Day-long Power outage hits Geneseo

At 9:30 a.m. last Thursday, Geneseo experienced power outages in academic buildings and residence halls across campus.

While the electricity in most buildings was restored within a few hours, Jones Residence Hall, Milne Library and Lauderdale Health Center remained without full power until generators were brought in.

According to George Stooks, assistant vice president for facilities and planning, the outage was caused by "a failure of a couple of the connections in the underground high voltage system."

Although each building affected is equipped with a backup generator, the generators are intended to handle only emergency lighting. After determining that the backup generators would not provide enough power to fully support the affected buildings, the New York State Office of General Services ordered generators from Batavia, Syracuse and Clifton Park. An emergency meeting was held at 1 p.m. to notify administrators of the situation at hand.

"The buildings that were on generators were Milne Library, Jones Residence Hall and Lauderdale," Stooks said. "We did have, for a period of time on Thursday morning … four other buildings that stayed without power for approximately four hours or so. Those were Greene Science Building, Newton Hall, Brodie Hall and Erwin Hall."

"We brought in one primary contractor, M. Scher and Son, and we used O'Connell Electric out of Rochester to support [the generators]," Stooks said.

By 9 p.m. on Thursday, generator power had been restored to Jones. Lauderdale received steady generator power between 10 and 10:30 p.m., and Milne was stabilized shortly after midnight. A team of electricians worked throughout the night to address the issue, restoring full power on Saturday evening.

Celia Easton, dean of residential living and her staff in the Office of Residence Life worked throughout Thursday to address issues related to the outage in Jones.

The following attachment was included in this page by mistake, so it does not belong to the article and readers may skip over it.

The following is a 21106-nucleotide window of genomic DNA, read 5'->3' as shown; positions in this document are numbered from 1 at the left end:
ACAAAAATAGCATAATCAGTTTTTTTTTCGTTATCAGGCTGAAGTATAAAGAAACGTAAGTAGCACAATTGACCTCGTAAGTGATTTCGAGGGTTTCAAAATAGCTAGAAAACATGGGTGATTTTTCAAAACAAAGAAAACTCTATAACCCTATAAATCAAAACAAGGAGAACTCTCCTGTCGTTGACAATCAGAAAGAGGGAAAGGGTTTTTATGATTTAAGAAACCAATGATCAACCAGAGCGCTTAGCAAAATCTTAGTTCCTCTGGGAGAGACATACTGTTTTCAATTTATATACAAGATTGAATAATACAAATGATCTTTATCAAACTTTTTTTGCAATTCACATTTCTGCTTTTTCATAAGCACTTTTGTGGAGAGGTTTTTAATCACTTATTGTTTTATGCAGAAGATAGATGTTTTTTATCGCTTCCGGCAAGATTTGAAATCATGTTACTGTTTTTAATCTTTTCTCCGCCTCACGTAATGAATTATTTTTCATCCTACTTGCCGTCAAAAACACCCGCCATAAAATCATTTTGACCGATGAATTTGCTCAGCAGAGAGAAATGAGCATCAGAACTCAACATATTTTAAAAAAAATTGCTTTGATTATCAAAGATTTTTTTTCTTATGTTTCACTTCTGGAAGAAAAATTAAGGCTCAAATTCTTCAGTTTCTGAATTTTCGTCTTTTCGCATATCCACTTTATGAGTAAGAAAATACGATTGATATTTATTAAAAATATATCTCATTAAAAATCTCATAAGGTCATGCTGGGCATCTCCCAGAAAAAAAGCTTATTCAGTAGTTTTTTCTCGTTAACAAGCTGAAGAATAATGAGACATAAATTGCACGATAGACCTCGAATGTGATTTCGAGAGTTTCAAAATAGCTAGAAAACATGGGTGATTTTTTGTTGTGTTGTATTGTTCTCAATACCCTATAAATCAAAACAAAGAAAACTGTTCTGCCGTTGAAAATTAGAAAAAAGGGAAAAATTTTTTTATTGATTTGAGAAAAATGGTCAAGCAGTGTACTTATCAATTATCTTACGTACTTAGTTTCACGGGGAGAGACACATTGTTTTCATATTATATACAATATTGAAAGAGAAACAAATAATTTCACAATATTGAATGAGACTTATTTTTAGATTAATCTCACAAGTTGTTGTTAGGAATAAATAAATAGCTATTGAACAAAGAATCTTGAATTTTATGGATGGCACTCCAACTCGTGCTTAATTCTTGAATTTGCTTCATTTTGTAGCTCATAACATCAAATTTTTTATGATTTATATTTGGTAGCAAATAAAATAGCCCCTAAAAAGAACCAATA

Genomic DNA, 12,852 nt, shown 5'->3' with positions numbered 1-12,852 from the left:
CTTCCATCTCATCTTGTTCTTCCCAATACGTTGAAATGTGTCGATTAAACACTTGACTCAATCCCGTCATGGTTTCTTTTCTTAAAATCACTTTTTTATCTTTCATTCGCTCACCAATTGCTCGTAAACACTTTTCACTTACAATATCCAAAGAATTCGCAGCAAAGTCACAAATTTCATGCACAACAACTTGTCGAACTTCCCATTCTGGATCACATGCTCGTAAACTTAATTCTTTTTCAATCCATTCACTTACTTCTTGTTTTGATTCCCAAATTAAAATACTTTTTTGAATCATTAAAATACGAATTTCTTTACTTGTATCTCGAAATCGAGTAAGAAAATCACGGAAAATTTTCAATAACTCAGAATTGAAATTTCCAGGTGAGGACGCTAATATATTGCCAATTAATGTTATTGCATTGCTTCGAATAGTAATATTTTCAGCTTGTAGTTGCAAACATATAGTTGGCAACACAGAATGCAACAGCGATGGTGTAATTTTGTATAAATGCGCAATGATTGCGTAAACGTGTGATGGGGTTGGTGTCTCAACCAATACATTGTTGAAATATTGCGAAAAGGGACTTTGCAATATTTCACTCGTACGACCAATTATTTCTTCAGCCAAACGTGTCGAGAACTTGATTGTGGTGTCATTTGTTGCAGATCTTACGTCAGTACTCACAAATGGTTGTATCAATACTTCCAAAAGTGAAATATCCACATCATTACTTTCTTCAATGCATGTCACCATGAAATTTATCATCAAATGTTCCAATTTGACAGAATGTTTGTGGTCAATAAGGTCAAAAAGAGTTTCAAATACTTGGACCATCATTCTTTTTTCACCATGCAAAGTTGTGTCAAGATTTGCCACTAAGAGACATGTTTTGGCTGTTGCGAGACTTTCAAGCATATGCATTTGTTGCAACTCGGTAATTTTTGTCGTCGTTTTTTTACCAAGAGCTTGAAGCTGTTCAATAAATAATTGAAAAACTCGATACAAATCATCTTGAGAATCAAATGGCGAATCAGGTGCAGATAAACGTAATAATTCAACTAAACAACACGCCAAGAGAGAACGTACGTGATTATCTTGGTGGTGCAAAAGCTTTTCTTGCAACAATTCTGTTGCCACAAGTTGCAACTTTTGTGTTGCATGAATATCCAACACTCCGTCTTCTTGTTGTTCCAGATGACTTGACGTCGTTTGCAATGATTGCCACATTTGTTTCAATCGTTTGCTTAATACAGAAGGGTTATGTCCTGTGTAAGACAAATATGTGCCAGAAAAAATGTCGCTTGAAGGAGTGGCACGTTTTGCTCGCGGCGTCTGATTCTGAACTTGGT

"At our emergency meeting at [1 p.m.], while we were happy to know that the generators were on their way, there were a couple of things that we needed to be reassured of in order to assist the students in Jones Hall," Easton said. "Jones Hall has an emergency backup generator. That kept emergency lights on and it kept the fire alarm system active. If the fire alarm system is not active in any residence hall, I need to evacuate the hall, because people can't sleep there."

Believing that the exterior locks on Jones would fail within a few hours, Residence Life manually opened a door near the Jones service desk where students could enter and exit the building. They later learned, however, that the back-up generator would support the locks.

"People were allowed to go in and out as much as they liked but we were only going to be able to monitor that one door," Easton said. "The [residence directors] from other buildings were taking shifts to check people as they came into the building."

Students were encouraged to stay with friends since there was no heat or electricity in the rooms or bathrooms and to let the Jones staff members know where they would be staying in case of an emergency. Residence Life also offered students the opportunity to stay in medical or extra rooms in other halls should they not have another place to stay.

"Students were just extremely cooperative … helping each other out and that worked out very well," Easton said.